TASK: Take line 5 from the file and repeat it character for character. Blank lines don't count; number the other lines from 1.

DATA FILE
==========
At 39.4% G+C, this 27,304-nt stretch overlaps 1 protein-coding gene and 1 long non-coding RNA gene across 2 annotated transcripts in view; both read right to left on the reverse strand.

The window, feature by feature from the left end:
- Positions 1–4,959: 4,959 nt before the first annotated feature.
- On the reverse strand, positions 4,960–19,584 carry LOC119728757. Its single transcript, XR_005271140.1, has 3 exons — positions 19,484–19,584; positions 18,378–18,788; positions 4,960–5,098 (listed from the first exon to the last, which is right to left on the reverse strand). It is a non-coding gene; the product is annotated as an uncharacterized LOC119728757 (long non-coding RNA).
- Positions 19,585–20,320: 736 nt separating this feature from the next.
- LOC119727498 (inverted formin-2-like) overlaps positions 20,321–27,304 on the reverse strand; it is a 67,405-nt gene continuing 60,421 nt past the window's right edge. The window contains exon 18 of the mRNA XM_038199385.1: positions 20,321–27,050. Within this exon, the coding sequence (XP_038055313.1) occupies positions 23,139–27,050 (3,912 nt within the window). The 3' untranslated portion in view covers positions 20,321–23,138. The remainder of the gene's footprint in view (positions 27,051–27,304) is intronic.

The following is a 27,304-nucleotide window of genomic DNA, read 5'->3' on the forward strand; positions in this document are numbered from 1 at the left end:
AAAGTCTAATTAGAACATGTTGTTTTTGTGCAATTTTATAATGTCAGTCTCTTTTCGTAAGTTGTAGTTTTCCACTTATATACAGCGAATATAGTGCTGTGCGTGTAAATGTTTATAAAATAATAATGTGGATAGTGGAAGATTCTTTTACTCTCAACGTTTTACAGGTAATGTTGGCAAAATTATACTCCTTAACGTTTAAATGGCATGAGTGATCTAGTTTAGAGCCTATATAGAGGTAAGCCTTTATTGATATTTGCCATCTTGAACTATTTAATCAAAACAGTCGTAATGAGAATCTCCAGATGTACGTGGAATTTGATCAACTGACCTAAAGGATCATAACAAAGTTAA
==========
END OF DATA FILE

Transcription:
- Positions 19,585–20,320: 736 nt separating this feature from the next.